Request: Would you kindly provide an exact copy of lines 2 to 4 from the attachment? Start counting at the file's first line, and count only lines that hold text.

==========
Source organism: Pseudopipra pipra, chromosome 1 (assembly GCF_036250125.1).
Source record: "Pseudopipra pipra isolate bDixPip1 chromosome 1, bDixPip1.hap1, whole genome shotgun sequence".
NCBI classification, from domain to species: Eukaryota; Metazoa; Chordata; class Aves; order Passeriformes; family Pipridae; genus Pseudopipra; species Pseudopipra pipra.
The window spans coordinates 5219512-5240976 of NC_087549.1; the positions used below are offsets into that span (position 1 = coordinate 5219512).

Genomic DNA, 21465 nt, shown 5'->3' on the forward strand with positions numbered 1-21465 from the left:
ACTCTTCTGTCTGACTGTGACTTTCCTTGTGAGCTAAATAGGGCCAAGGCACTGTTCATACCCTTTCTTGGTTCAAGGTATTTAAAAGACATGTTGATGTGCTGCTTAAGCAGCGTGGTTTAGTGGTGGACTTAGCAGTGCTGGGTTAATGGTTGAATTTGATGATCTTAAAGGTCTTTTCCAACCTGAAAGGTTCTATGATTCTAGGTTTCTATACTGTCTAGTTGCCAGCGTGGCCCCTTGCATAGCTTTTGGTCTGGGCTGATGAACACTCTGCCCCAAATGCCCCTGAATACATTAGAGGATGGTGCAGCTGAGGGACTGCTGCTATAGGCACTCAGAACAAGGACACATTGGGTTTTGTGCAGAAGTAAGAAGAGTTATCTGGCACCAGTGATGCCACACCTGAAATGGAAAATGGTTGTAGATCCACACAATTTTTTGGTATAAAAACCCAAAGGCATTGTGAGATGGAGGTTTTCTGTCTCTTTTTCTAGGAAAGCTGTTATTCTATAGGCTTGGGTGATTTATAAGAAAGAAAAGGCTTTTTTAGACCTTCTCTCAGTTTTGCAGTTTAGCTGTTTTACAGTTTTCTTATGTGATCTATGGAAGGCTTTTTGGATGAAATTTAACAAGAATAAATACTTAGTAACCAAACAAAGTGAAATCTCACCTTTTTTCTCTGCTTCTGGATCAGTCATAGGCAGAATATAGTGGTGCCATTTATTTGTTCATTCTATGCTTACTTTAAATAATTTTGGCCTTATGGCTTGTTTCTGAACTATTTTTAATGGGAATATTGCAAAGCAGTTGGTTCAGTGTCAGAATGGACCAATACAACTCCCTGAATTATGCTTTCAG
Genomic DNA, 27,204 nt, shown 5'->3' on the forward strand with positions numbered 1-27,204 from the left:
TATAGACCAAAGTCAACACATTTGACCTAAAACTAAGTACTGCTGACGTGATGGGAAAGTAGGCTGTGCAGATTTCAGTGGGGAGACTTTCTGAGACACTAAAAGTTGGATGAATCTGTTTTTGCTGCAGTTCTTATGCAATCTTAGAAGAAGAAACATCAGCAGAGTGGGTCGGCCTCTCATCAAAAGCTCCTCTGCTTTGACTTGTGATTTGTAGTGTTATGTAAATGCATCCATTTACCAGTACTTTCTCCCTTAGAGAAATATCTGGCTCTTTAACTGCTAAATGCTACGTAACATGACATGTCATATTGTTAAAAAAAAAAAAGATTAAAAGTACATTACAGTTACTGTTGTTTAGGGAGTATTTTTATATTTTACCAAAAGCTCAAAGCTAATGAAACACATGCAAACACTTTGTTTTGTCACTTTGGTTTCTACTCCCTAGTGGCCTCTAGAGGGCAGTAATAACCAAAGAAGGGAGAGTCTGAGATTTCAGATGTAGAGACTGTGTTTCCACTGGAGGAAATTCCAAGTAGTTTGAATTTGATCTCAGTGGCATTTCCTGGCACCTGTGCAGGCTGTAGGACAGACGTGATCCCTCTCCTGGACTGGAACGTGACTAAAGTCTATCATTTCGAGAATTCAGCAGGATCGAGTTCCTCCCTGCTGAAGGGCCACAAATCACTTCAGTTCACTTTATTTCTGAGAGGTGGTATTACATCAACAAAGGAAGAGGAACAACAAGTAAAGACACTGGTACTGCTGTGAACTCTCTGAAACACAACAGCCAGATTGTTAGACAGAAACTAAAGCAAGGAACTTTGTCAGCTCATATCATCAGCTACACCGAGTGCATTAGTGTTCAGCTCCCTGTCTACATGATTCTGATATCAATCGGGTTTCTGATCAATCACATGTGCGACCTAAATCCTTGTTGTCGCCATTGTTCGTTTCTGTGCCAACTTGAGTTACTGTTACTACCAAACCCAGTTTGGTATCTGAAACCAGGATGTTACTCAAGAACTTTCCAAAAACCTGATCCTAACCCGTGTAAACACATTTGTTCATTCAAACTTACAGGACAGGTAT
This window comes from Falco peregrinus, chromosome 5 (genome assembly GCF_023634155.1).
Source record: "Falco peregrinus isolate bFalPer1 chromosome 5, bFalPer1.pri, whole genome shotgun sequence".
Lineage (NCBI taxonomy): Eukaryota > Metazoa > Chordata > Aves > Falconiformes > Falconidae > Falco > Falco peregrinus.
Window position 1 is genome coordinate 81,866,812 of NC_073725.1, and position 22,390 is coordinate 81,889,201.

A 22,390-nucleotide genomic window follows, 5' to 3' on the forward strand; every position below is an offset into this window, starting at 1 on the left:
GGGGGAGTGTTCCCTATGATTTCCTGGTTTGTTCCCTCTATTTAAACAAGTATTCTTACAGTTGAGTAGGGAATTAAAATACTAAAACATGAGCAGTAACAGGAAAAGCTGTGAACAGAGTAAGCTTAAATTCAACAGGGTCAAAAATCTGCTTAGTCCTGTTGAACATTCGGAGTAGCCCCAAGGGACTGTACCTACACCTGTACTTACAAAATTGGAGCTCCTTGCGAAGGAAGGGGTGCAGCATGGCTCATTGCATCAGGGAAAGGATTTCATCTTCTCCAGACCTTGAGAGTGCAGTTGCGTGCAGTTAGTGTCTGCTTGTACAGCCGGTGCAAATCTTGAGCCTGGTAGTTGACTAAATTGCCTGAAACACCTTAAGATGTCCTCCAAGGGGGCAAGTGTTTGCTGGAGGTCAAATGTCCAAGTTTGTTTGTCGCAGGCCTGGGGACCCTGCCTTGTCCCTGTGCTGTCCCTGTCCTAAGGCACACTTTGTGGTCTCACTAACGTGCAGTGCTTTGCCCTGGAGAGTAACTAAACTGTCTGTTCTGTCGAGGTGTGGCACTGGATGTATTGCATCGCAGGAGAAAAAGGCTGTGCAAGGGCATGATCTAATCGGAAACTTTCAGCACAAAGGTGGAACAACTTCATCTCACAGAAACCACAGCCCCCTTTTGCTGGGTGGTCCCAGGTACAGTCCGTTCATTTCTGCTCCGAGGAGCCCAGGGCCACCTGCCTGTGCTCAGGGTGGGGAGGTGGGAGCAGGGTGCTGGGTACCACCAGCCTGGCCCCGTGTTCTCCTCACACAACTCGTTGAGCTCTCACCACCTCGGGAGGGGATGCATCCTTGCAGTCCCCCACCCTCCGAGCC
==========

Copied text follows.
Source record: "Pseudopipra pipra isolate bDixPip1 chromosome 1, bDixPip1.hap1, whole genome shotgun sequence".
NCBI classification, from domain to species: Eukaryota; Metazoa; Chordata; class Aves; order Passeriformes; family Pipridae; genus Pseudopipra; species Pseudopipra pipra.
The window spans coordinates 5219512-5240976 of NC_087549.1; the positions used below are offsets into that span (position 1 = coordinate 5219512).